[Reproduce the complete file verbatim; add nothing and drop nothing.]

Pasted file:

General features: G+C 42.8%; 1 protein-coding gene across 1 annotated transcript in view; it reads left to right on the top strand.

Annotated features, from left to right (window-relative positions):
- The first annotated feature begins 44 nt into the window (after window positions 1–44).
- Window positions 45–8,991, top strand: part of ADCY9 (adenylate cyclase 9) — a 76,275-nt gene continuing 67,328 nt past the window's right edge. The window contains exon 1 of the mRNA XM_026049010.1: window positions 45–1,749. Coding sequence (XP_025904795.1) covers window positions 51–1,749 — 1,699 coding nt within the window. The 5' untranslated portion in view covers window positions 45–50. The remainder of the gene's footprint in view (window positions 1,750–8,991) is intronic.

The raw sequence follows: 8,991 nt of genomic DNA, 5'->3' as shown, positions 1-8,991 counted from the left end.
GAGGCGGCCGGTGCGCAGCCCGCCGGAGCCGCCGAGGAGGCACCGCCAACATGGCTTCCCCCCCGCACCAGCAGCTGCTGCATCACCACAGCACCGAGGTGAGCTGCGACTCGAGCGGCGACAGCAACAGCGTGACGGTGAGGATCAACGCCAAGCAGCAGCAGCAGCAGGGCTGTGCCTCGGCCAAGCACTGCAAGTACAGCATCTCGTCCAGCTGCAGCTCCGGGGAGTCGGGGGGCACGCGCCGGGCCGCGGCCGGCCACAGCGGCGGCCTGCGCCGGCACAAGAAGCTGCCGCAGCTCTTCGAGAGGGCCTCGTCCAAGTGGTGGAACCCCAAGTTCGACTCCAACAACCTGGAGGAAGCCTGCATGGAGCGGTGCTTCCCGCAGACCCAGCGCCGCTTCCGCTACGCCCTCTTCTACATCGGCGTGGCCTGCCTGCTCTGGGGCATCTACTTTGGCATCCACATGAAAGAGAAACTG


General features: G+C 42.8%; 1 protein-coding gene across 1 annotated transcript in view; it reads left to right on the top strand.

Annotated features, from left to right (window-relative positions):
- The first annotated feature begins 44 nt into the window (after window positions 1–44).
- Window positions 45–8,991, top strand: part of ADCY9 (adenylate cyclase 9) — a 76,275-nt gene continuing 67,328 nt past the window's right edge. The window contains exon 1 of the mRNA XM_026049010.1: window positions 45–1,749. Coding sequence (XP_025904795.1) covers window positions 51–1,749 — 1,699 coding nt within the window. The 5' untranslated portion in view covers window positions 45–50. The remainder of the gene's footprint in view (window positions 1,750–8,991) is intronic.

The raw sequence follows: 8,991 nt of genomic DNA, 5'->3' as shown, positions 1-8,991 counted from the left end.
GAGGCGGCCGGTGCGCAGCCCGCCGGAGCCGCCGAGGAGGCACCGCCAACATGGCTTCCCCCCCGCACCAGCAGCTGCTGCATCACCACAGCACCGAGGTGAGCTGCGACTCGAGCGGCGACAGCAACAGCGTGACGGTGAGGATCAACGCCAAGCAGCAGCAGCAGCAGGGCTGTGCCTCGGCCAAGCACTGCAAGTACAGCATCTCGTCCAGCTGCAGCTCCGGGGAGTCGGGGGGCACGCGCCGGGCCGCGGCCGGCCACAGCGGCGGCCTGCGCCGGCACAAGAAGCTGCCGCAGCTCTTCGAGAGGGCCTCGTCCAAGTGGTGGAACCCCAAGTTCGACTCCAACAACCTGGAGGAAGCCTGCATGGAGCGGTGCTTCCCGCAGACCCAGCGCCGCTTCCGCTACGCCCTCTTCTACATCGGCGTGGCCTGCCTGCTCTGGGGCATCTACTTTGGCATCCACATGAAAGAGAAACTG